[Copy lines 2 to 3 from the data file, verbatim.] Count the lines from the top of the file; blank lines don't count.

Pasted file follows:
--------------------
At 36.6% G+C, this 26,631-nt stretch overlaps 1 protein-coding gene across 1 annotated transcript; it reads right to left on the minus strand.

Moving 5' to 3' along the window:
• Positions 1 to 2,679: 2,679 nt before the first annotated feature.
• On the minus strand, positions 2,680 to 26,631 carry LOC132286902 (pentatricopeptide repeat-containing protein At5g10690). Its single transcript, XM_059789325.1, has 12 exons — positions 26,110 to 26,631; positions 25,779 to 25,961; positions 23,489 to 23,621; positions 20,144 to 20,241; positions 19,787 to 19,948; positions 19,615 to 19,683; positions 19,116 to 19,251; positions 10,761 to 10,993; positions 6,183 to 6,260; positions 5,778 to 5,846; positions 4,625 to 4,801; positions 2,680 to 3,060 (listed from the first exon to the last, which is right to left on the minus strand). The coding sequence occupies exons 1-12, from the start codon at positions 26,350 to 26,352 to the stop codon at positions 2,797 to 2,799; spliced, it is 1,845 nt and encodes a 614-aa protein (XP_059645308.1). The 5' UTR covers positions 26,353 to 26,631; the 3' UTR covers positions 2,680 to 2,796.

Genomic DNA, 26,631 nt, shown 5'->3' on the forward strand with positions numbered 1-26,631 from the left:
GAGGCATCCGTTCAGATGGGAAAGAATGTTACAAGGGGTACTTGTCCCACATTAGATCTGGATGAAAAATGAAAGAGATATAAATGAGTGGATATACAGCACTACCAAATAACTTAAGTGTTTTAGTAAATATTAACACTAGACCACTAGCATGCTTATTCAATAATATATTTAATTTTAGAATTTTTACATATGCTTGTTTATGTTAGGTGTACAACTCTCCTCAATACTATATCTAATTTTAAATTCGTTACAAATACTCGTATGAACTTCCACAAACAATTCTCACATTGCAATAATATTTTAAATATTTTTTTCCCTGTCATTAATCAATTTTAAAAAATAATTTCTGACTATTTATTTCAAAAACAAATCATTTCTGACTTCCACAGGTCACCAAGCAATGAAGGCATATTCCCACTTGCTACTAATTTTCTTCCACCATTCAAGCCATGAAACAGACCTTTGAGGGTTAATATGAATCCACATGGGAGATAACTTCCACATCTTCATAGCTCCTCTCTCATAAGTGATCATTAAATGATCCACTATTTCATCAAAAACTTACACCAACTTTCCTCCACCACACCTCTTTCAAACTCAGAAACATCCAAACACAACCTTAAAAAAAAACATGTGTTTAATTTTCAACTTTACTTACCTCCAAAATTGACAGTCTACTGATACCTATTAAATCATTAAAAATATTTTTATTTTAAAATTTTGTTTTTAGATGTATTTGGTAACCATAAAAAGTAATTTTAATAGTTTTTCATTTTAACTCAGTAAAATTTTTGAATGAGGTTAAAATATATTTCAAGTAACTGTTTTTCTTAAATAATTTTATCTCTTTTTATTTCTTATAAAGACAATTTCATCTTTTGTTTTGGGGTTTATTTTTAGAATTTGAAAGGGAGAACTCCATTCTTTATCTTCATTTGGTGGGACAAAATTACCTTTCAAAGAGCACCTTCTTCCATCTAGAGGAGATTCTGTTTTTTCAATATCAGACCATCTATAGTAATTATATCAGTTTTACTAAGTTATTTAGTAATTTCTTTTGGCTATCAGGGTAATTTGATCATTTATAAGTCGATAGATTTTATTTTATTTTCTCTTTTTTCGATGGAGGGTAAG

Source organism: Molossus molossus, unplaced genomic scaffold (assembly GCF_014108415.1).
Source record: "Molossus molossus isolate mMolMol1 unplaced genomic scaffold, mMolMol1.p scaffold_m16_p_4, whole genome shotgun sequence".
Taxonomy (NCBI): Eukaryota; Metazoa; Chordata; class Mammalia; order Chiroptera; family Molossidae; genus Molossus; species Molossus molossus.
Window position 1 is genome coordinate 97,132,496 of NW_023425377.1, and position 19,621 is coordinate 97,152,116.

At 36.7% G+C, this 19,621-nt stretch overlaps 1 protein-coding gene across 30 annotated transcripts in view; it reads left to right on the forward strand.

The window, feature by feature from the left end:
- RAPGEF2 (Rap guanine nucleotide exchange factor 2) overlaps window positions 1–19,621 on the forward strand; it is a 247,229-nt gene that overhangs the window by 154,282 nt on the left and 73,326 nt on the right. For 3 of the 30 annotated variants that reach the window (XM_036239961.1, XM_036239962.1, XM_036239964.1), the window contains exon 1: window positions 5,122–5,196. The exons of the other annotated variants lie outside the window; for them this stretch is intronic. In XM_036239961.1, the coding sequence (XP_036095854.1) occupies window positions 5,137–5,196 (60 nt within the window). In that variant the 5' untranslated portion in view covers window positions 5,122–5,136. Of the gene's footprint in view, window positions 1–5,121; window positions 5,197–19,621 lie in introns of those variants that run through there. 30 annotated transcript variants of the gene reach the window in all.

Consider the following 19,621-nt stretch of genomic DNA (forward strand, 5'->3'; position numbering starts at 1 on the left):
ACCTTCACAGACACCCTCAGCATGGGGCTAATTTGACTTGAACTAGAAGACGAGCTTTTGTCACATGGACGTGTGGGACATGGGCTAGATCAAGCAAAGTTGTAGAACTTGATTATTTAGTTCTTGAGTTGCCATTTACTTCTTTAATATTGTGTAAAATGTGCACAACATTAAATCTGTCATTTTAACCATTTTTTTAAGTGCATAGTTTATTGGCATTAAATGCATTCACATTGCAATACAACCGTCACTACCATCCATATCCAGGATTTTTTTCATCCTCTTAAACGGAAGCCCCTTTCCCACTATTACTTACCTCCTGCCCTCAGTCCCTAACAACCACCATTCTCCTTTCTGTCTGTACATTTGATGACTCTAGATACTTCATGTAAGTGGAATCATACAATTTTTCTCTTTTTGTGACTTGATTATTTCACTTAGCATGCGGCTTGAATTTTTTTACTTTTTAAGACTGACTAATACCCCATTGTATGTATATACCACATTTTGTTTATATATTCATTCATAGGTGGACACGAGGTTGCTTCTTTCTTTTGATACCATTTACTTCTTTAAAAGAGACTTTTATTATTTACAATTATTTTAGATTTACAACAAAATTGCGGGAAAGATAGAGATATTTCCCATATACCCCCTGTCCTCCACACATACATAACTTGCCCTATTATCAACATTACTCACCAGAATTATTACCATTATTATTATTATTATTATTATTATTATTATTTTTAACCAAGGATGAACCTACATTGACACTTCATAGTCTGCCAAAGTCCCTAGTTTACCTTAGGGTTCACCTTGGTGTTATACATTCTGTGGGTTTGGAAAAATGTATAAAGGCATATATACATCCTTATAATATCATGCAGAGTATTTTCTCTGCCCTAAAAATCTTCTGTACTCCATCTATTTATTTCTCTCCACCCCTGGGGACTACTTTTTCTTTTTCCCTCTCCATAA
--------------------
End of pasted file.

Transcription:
Moving 5' to 3' along the window:
• Positions 1 to 2,679: 2,679 nt before the first annotated feature.